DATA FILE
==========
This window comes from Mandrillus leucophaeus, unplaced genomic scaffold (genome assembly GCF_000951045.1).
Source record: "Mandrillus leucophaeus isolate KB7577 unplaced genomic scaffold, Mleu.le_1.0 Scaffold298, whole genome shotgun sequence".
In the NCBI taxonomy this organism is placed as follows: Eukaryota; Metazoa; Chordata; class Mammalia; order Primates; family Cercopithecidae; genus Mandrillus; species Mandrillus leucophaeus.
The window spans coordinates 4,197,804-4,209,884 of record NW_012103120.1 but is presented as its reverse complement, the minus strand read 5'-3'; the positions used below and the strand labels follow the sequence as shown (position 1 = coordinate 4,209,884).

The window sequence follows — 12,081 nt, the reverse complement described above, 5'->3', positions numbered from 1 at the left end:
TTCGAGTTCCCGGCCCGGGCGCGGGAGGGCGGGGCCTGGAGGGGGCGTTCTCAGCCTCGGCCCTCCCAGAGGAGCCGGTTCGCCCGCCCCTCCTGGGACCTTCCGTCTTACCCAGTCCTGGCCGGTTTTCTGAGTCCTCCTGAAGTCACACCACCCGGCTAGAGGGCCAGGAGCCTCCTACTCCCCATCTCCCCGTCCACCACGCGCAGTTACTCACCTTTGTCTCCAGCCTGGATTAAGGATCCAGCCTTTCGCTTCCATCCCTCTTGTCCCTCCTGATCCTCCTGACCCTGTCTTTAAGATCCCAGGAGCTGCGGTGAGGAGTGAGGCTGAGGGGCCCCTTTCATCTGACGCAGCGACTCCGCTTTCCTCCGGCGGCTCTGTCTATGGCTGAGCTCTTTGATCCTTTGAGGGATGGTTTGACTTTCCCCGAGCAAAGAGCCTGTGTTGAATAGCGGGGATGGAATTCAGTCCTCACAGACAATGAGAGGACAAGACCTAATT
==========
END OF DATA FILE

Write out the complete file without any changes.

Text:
This window comes from Mandrillus leucophaeus, unplaced genomic scaffold (genome assembly GCF_000951045.1).
Source record: "Mandrillus leucophaeus isolate KB7577 unplaced genomic scaffold, Mleu.le_1.0 Scaffold298, whole genome shotgun sequence".
In the NCBI taxonomy this organism is placed as follows: Eukaryota; Metazoa; Chordata; class Mammalia; order Primates; family Cercopithecidae; genus Mandrillus; species Mandrillus leucophaeus.
The window spans coordinates 4,197,804-4,209,884 of record NW_012103120.1 but is presented as its reverse complement, the minus strand read 5'-3'; the positions used below and the strand labels follow the sequence as shown (position 1 = coordinate 4,209,884).

The window sequence follows — 12,081 nt, the reverse complement described above, 5'->3', positions numbered from 1 at the left end:
TTCGAGTTCCCGGCCCGGGCGCGGGAGGGCGGGGCCTGGAGGGGGCGTTCTCAGCCTCGGCCCTCCCAGAGGAGCCGGTTCGCCCGCCCCTCCTGGGACCTTCCGTCTTACCCAGTCCTGGCCGGTTTTCTGAGTCCTCCTGAAGTCACACCACCCGGCTAGAGGGCCAGGAGCCTCCTACTCCCCATCTCCCCGTCCACCACGCGCAGTTACTCACCTTTGTCTCCAGCCTGGATTAAGGATCCAGCCTTTCGCTTCCATCCCTCTTGTCCCTCCTGATCCTCCTGACCCTGTCTTTAAGATCCCAGGAGCTGCGGTGAGGAGTGAGGCTGAGGGGCCCCTTTCATCTGACGCAGCGACTCCGCTTTCCTCCGGCGGCTCTGTCTATGGCTGAGCTCTTTGATCCTTTGAGGGATGGTTTGACTTTCCCCGAGCAAAGAGCCTGTGTTGAATAGCGGGGATGGAATTCAGTCCTCACAGACAATGAGAGGACAAGACCTAATT